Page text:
Christmas shopping, the getting of the gifts and presents, can often add unwanted stress to the festive season for many that struggle to think of what to get, but also for those that are stuck (as students we feel this struggle acutely) for funds. But not to worry; you need not break the bank with gifts, and I have done up a little Christmas Shopping Special piece especially for this issue that I hope will inspire those struggling to think of what to get their family, friends and Secret Santas this year.
Not to mind the Christmas shopping, as college students we’ve also got Christmas exams and assignments to get through. Caoimhe Coleman advises how best to use music to accompany our study, a great piece which you will find in the music section. My personal favourite tip is the one about a playlist that is exactly 40 or 50 minutes long so that you know when it’s time to take a study break, to get up and stretch your legs. Be clever with the use of your time over the next few weeks so that you’re not left cramming and doubly stresses when it comes to the week/night before your exams – a little bit every day goes a long way.
Make sure also to feed and nourish yourself properly, and to stay well hydrated and reasonably caffeinated. You’ve got this, we’ll all get there; we’ll be hitting the 12 pubs in our Christmas jumpers and enjoying the festivities more thoroughly and guilt-freely come December 21st when all exams are officially over. (Enjoy your festive and celebratory drinks responsibly, and respect all those in pubs and restaurants that work through the Christmas – it’s rough enough having to work at Christmas without dealing with drunken, rude and ignorant people that show no patience or consideration for others around this time.)
Remember that this time of the year, as wonderful and all as it feels for the most part, can be a really lonely and particularly hard time for a lot of people. Look out for friends that you know have recently lost a loved one, perhaps have recently gone through a break-up, or are just going through their own struggles and may not be feeling the greatest this Christmas. Rían, our Sexpress editor, offers some great self-care advice if you’re feeling like you’re in need of a bit of TLC yourself. Do take care, of yourself and your loved ones, this Christmas. Wishing you all a lovely one.
Yours, Ciara D.
Editorial #7, Issue 7, January 29th 2019
And we’re back. It doesn’t take long for it to start feeling like we never had the long break we did, but is that really a bad thing? A break is great, wonderful, and definitely well-needed from time to time, but it really is great to get back into a more structured, disciplined and motivated routine, even if we don’t like to admit it and/or complain about it the whole time.
I hope everyone had a wonderful time during the holidays, that you enjoyed some well-deserved rest and recuperation, as well as the essential seasonal indulgence and seshing, and are feeling refreshed and ready to smash secound semester.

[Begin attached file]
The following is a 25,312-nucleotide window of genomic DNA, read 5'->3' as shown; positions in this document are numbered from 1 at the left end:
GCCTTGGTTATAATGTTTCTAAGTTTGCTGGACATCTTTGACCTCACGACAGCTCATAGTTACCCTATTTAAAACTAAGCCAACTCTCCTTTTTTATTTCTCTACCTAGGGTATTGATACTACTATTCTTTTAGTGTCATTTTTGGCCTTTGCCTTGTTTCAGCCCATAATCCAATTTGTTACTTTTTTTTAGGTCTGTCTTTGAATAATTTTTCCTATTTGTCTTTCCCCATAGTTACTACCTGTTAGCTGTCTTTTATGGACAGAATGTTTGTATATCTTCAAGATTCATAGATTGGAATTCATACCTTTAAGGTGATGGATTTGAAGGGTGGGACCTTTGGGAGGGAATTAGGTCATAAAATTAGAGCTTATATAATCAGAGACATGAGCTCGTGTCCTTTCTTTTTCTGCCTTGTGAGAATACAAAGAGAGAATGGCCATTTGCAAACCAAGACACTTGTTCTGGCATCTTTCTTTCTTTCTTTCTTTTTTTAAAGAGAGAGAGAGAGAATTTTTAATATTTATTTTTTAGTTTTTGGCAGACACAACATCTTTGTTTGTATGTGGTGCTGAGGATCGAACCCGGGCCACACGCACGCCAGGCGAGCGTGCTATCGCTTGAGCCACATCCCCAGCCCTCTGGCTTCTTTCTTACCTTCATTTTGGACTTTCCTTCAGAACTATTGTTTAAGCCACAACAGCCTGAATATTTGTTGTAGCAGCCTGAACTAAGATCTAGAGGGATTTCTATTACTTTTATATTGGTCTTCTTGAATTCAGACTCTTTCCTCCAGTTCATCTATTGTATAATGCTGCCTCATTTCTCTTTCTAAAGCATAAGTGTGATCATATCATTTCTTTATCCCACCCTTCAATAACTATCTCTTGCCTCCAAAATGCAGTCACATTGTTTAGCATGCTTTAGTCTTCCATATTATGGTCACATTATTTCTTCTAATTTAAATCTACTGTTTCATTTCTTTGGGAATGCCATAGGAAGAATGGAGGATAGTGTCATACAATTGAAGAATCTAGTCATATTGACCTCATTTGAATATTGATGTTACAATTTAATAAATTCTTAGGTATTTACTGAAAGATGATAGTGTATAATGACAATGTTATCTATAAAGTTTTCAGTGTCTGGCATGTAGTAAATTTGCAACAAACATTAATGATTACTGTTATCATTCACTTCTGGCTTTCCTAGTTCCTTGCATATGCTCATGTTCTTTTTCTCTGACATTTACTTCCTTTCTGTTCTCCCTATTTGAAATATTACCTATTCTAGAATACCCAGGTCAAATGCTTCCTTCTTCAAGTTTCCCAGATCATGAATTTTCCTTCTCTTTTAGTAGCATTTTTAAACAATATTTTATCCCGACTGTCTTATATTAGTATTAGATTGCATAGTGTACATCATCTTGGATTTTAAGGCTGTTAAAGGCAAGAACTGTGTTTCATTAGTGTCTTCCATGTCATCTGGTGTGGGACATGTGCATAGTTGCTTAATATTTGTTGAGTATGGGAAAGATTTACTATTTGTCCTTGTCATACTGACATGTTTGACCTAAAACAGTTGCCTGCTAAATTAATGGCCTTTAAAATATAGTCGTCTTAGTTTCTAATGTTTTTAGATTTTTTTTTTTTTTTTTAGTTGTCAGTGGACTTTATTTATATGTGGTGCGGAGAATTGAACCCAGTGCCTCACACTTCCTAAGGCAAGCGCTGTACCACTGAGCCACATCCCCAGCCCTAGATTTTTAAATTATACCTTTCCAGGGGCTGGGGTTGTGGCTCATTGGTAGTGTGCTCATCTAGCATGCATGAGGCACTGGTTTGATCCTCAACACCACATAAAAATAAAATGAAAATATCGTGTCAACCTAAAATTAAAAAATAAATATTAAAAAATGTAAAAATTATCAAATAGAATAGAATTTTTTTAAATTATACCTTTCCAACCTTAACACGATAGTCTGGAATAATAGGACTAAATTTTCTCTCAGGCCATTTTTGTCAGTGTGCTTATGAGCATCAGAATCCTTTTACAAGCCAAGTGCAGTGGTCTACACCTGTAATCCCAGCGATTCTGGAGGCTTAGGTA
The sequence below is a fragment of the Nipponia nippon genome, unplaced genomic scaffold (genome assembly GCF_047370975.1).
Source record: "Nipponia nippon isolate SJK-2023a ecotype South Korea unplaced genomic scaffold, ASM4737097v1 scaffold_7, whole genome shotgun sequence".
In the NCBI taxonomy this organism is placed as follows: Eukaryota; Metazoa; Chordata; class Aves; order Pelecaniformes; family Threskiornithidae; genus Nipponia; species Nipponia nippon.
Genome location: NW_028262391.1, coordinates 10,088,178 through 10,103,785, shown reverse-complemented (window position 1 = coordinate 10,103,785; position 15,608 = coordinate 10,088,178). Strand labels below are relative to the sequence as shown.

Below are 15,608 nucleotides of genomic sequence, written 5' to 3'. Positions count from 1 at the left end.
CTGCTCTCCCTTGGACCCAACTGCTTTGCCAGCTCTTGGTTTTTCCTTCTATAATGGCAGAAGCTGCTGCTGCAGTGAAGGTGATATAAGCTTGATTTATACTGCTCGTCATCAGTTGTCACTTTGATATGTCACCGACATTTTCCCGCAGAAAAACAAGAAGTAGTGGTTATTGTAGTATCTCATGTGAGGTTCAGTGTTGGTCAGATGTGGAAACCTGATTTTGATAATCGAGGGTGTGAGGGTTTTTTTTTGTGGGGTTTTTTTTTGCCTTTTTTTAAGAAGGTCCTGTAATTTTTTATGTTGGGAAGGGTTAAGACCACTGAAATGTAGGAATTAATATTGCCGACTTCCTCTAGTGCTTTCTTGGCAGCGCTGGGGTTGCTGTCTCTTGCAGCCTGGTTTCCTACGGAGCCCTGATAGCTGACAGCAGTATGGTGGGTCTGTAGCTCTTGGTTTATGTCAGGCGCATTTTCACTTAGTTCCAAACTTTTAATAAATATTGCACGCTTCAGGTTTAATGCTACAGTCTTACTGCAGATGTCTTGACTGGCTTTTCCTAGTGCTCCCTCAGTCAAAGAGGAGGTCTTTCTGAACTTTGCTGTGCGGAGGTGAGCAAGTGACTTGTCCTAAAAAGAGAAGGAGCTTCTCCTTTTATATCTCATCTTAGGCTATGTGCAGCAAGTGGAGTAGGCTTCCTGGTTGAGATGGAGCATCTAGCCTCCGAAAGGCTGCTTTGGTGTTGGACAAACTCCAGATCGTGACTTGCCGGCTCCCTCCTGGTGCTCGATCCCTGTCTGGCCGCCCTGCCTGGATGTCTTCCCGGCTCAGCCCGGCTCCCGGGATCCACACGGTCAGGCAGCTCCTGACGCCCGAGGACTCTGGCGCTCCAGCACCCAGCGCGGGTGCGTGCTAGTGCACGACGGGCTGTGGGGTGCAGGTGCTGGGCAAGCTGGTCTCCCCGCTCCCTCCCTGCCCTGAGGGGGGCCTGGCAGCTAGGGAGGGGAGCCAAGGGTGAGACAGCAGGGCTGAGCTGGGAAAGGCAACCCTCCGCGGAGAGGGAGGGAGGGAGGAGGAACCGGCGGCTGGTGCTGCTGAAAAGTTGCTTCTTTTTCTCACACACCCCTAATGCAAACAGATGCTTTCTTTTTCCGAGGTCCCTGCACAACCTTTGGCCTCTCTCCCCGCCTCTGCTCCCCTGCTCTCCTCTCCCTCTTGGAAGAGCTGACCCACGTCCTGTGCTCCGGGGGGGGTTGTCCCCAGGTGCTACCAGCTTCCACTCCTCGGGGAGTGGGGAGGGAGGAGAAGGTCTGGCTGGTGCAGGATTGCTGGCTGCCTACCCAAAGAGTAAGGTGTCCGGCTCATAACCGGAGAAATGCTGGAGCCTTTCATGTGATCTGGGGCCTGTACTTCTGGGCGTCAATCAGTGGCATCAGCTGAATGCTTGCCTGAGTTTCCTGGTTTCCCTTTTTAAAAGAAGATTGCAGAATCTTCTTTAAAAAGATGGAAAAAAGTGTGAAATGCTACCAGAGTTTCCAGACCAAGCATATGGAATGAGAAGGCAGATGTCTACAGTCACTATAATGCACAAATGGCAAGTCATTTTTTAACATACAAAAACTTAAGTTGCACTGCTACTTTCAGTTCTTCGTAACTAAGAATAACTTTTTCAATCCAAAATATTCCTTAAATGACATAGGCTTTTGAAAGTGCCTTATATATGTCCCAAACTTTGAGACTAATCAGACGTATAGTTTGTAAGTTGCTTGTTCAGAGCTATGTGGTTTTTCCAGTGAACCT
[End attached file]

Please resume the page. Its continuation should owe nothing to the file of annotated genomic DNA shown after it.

Just think, it won’t be long now until we’re off for the summer – a scary and sobering thought with this also meaning the incoming of summer exams. However, at the same time, this is a very exciting thought as we’re that bit closer to the summer plans that await us after the dreaded exams.
Are you feeling the whole New Year, New You, or are you just throwing the phrase around ironically, like myself because honestly does it even really matter? What about you was in need of a change anyways, am I right? The beginning of a new year can be strange; we’re expected to feel optimistic and highly motivated, making no mark on a clean slate, but this can only leave us feeling awful guilt and defeat when things don’t suddenly, drastically improve.
You can make positive changes in your life at any time; it doesn’t have to be a new year or a Monday or any particular time at all. It was 5pm on a Sunday evening in mid-January when I finally did something, I’ve been saying for so long I’d love to do: I started a blog. Only took me 5 years of thinking about it… It’s ciaraday.com, if you’re looking.
Back to Byline. For this issue, we have a two-page spread dedicated to a new and improved Fashion section – give a warm welcome to the newest member of the Byline team: Fashion Editor, Sadhbh Sullivan! Sadhbh joined us in early January and has been working hard on the perfect first piece. We think it’s fabulous, and are confident that we’re not just being biased, but check it out for yourself! While you’re at it, check out Sadhbh’s amazing personal fashion blog sadhbhers.ie.
We have really spoiled ourselves in terms of interviews for this first issue of the secound semester, with one in the music section as well as the interview section. Caoimhe Coleman has an interview with King Nun in the Music section, and we also have an interview with the wonderful whenyoung, who’s gig in Cyprus Avenue I had the pleasure of going to. A really great band, and definitely a name to watch.
That’s all from me for now, unless you’d like to show a gal some love and give my blog a follow – that would be fab.
Yours, Ciara D.
Editorial #8, Issue 8, February 19th 2019
It never fails to amaze me just how relentlessly we as college students are dedicated to the sesh. I am not condoning our carry on. I am not condemning it, either. I am, out of sincere, non-judgmental fascination, simply making an observation of our creature-ness. We are filthy. I do not need to go into a list of examples or refer to any particular incident – one need only be on, near or around campus and/or college road at some point, any point, any time of day any day, last week. I hope everyone is treating their bodies to some much needed, wholesome nutrition and pure, unadulterated hydration this post-RAG week.